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Jordan Bateman: Bending about breaking the law

Premier David Eby’s affinity for yoga came in handy this week, as he tried to twist himself into a new “tough on crime” persona. But given his history, convincing anyone would be beyond even a master contortionist.
B.C. Premier David Eby | Photo: Government of B.C./Flickr

Premier David Eby’s affinity for yoga came in handy this week, as he tried to twist himself into a new “tough on crime” persona. But given his history, convincing anyone would be beyond even a master contortionist. 

As the proud author of such tomes as The Arrest Handbook: A Guide to Your Rights; How to Sue the Police and Private Security in Small Claims Court; and Toward More Effective Police Oversight, it would be a complete transformation to be suddenly more invested in the rights of those hurt by crime, rather than the suspects and criminals.

And, not surprisingly given that background, on his watch as B.C.’s Attorney General for five full years, there has been a marked uptick in social disorder, homelessness, addiction, overdoses, and random violent crime. 

This isn’t partisan spin. Look at this letter from B.C. urban mayors, who spanned the political spectrum. They told Eby that since 2017, the time it takes a B.C. prosecutor to conclude a file jumped 118%, 26% more stay of proceedings were being offered, and guilty verdicts were down 20%. “These outcomes are indicative of a system under strain and are discouraging for police and community alike.”

The mayors also told Eby that across B.C., 204 chronic offenders were responsible for an eye-watering 11,648 negative police contacts.

On Monday, it was clear in his first Question Period as Premier that he still doesn’t understand how widespread the concerns over public safety have become. His performance was far more bored bureaucrat than John Horgan – detached of any of the empathy that Horgan used so effectively to connect with everyday British Columbians.

(Eby also missed the chance for a Horgan-esque quip, when opposition leader Kevin Falcon noted his sudden pivot on crime was akin to an “arsonist [who] wants us to believe that he should be trusted to put out the fire he started and stoked.” Horgan probably would have retorted he was “burning” to answer the question, was on the “hot seat,” or some other such dad joke. Eby simply isn’t wired that way.)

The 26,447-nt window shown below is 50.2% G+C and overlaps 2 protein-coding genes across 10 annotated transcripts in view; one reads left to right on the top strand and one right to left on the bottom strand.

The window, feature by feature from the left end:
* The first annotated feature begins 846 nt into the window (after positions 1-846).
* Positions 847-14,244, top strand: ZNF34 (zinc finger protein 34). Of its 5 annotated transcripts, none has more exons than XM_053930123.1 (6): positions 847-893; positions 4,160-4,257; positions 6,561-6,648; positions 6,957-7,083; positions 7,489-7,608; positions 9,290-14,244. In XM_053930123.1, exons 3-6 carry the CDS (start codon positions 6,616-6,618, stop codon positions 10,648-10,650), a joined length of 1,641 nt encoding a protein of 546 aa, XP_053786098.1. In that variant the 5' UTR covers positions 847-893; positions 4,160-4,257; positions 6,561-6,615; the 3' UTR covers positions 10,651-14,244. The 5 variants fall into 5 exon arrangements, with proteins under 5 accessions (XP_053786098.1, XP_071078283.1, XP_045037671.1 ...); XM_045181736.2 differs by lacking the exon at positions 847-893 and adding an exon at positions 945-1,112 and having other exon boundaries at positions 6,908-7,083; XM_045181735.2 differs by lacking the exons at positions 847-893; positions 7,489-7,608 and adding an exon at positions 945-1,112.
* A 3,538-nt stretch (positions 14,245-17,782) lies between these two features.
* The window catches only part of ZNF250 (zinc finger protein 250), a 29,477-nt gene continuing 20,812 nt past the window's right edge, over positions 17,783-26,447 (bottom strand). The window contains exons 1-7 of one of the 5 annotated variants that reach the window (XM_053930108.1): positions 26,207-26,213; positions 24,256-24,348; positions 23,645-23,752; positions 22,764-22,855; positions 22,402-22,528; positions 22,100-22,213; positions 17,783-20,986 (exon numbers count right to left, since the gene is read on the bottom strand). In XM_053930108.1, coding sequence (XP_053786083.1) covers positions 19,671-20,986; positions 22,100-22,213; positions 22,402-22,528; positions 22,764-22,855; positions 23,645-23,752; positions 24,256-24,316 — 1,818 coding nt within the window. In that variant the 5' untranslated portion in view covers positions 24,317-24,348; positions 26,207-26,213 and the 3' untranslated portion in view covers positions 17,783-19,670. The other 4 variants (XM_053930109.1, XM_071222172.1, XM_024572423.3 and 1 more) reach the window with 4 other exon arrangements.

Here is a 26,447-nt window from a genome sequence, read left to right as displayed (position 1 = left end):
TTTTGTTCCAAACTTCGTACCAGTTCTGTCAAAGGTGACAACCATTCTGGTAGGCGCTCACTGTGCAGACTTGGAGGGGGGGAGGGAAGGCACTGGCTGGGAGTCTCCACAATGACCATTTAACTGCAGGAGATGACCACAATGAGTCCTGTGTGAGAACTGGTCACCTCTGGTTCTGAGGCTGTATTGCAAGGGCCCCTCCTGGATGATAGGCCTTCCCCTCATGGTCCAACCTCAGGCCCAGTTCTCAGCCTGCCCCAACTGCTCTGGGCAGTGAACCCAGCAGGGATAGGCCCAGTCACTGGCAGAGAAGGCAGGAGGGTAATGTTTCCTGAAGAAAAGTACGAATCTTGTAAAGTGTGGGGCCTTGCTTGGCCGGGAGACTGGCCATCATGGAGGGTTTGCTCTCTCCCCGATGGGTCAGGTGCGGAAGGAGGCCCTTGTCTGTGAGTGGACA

Eby gave a hand wave that people “feel unease” that “their downtowns aren’t the same as before.” 

Sorry, Premier, but these concerns stretch far beyond unease, and far beyond the downtown cores. It’s in suburbia and rural communities too. 

After presiding over the catch and release justice system for 60 months, Eby claimed he got religion on the weekend, and touted a big new tough-on-crime announcement on day 3 as premier. The problem is that it wasn’t much, and even that was too late for thousands of victims of crime.

He took credit for a directive to bring in a “clear and understandable approach to bail for repeat violent offenders” from new Attorney General Murray Rankin, which Les Leyne reports was issued while Horgan was Premier. Much of the rest of the plan had also been in the works for months, added Vaughn Palmer. Not only had Eby and the NDP not bothered to implement it, they had maintained it was impossible. 

That is, until now, as the new Premier tries to bend public perception about him.

In the Legislature Monday, Eby leaned on a supportive statement from new Vancouver Mayor Ken Sim. Of course, that quote was given while Sim was mistakenly under the impression that Eby’s Sunday announcement was going to fund a big chunk of Sim’s public safety plan, according to CTV News. 

Eby’s office was lightning quick to correct that Sim error. If only the Premier would act as fast on actually fighting crime. Alas, as flexible as he is, he just doesn’t bend that way.

Jordan Bateman has a long history of public policy work. He is currently vice-president, communications and marketing, for the Independent Contractors and Business Association.

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